Scientists have announced that a male contraceptive pill has been developed that is effective, safe and does not harm sex drive. This medical leap was made when the drug was successfully tested for the first time on 83 men for a month.
In the past, efforts to create a once-daily pill similar to the mainstream female contraceptive pill have stalled because men metabolise and rid their body of the delivered hormones too quickly. This new pill is known by the chemical name dimethandrolone undecanoate, or DMAU. Like most contraceptive pills for women, it contains a combination of hormones, i.e. an androgen, such as testosterone, and a progestin.
“DMAU is a major step forward in the development of a once-daily ‘male pill’,” said Stephanie Page, a professor of medicine at the University of Washington in Seattle, US, and the senior investigator on the study.
Different doses of the pill and different formulations were tested at university medical centres in Washington state and California. Of the 100 volunteers aged 18-50, 83 completed the month-long study, including giving blood samples for hormone and cholesterol testing at the beginning and end.
“These promising results are unprecedented in the development of a prototype male pill,” Page said. “Longer-term studies are currently under way to confirm that DMAU taken every day blocks sperm production.”
Temporary male contraception has relied on condoms alone, with the main hopes for future contraceptive developments resting on a long-acting injection or topical gel, both of which are also under development. However, men who want a reversible form of contraception have said in surveys that they would prefer a pill to injections or gels.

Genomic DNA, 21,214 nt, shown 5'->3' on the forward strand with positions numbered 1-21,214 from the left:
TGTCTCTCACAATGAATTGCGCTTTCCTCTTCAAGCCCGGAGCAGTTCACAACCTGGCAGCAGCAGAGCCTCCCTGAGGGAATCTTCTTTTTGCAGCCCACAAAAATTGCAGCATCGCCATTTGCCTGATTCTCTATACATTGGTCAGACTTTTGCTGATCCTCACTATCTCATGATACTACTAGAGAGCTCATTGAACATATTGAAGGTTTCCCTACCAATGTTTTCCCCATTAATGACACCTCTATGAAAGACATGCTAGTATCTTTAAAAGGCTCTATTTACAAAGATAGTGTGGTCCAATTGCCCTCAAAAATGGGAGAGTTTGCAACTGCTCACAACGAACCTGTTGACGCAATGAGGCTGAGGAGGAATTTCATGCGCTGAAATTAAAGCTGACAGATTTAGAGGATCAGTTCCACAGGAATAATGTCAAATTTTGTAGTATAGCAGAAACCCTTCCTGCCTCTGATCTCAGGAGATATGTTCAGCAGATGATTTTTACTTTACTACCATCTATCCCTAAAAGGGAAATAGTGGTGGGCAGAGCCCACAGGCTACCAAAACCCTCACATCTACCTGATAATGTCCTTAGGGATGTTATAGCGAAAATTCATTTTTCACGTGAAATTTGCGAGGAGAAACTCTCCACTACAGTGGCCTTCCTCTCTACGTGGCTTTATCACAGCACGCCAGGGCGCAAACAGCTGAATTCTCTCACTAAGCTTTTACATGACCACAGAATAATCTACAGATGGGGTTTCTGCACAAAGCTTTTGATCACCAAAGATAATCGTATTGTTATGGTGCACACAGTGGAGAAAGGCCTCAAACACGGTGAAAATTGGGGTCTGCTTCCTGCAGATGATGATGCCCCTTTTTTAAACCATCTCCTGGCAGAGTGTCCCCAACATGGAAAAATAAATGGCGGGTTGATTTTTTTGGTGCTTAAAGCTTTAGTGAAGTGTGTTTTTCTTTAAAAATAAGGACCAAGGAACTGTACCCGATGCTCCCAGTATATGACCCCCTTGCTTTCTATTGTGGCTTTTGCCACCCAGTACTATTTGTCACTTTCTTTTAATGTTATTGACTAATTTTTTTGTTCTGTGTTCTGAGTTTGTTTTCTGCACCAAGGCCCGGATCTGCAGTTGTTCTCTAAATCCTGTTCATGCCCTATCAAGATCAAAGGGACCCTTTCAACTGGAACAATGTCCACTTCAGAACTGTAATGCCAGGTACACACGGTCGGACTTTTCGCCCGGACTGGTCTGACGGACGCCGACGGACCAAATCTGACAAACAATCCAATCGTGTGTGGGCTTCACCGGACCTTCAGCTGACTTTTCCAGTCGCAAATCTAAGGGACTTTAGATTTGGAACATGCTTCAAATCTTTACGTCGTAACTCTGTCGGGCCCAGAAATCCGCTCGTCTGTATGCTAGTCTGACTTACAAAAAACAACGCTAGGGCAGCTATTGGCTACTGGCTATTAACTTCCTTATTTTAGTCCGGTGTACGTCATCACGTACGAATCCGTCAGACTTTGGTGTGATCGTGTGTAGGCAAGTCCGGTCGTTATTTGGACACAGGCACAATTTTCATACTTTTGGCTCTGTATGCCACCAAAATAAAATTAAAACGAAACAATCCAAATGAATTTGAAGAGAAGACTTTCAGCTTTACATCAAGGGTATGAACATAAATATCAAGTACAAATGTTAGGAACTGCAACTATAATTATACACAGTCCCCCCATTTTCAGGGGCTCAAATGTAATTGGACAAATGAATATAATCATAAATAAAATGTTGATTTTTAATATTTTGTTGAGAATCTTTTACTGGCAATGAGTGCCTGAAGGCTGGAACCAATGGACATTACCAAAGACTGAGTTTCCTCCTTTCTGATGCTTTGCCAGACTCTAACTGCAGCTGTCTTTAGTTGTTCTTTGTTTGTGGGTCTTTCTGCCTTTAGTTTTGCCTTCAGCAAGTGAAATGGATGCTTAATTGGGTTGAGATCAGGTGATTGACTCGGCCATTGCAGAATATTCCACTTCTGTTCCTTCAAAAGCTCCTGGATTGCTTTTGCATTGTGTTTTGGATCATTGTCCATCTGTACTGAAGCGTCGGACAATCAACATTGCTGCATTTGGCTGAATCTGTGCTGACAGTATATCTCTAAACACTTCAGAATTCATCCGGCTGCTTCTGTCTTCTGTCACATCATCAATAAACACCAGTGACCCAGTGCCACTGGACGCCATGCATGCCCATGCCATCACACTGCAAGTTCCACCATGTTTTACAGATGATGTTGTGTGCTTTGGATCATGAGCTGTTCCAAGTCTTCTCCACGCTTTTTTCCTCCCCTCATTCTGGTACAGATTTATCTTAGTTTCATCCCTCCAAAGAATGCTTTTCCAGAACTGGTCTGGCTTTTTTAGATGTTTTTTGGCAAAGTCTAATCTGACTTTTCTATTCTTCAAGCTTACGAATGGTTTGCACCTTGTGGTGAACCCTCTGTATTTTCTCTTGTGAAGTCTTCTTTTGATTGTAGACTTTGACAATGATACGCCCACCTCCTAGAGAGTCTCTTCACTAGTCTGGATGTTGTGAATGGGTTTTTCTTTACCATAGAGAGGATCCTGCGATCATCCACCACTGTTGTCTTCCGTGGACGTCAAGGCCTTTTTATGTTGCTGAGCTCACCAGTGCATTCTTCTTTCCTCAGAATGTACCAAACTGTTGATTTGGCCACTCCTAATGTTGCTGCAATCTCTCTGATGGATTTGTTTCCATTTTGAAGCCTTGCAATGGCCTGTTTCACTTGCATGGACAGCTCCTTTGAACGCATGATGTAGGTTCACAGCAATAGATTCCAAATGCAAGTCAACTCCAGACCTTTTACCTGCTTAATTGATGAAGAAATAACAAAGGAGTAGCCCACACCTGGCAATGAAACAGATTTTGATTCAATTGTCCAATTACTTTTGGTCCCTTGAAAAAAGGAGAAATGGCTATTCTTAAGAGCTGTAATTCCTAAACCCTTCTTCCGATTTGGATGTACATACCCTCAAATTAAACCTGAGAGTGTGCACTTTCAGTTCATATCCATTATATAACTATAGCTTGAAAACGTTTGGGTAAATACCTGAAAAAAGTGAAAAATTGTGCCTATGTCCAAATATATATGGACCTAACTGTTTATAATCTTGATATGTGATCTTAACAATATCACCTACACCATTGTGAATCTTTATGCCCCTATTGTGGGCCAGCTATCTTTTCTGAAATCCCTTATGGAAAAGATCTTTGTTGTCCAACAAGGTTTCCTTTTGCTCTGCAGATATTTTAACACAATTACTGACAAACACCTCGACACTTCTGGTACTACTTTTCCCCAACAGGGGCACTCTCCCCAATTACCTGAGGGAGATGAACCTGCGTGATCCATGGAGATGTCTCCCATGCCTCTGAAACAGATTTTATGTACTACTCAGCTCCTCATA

Details of the other contraception options for men are:
1. Male contraceptive gel: This is another hormonal but non-surgical option. The gel is rubbed into the upper arms and shoulders every day, enabling two synthetic hormones, testosterone and a form of progestin, to enter the user’s bloodstream.
2. Contraceptive implant: Tiny rods are implanted under the skin of a patient’s arm to deliver etonogestrel, a form of progestogen commonly found in the female birth control pill, to block sperm production. This contraceptive is not ideal as participants have to get testosterone replacement therapy injections every four to six weeks over the course of a year to help maintain their sex drive and their male characteristics
3. Unisex pill: This pill is made up of a natural compound that is also found in grapes and mangos. If taken within five hours after unprotected sex, the chemical, lupeol, works by stopping the sperm’s ‘power kick’, which is how sperm forcefully propels itself towards and into the egg. It is, however, highly under-developed
The male contraceptive pill has long been considered the unicorn of reproductive healthcare. In the time it has taken to develop a male hormonal pill, attitudes to contraception have changed vastly. Women now also incorporate apps to help them track their cycle and manage their birth control. Some even prefer condoms over hormonal options or implants because of the effects that hormones have on the body. It therefore appears that the future of reproductive health is part digital, part hi-tech latex, but not largely hormonal.
The future of reproductive health is part digital, part hi-tech latex, but not largely hormonal.
This raises the question: Could this much sought-after solution be obsolete before it is even available?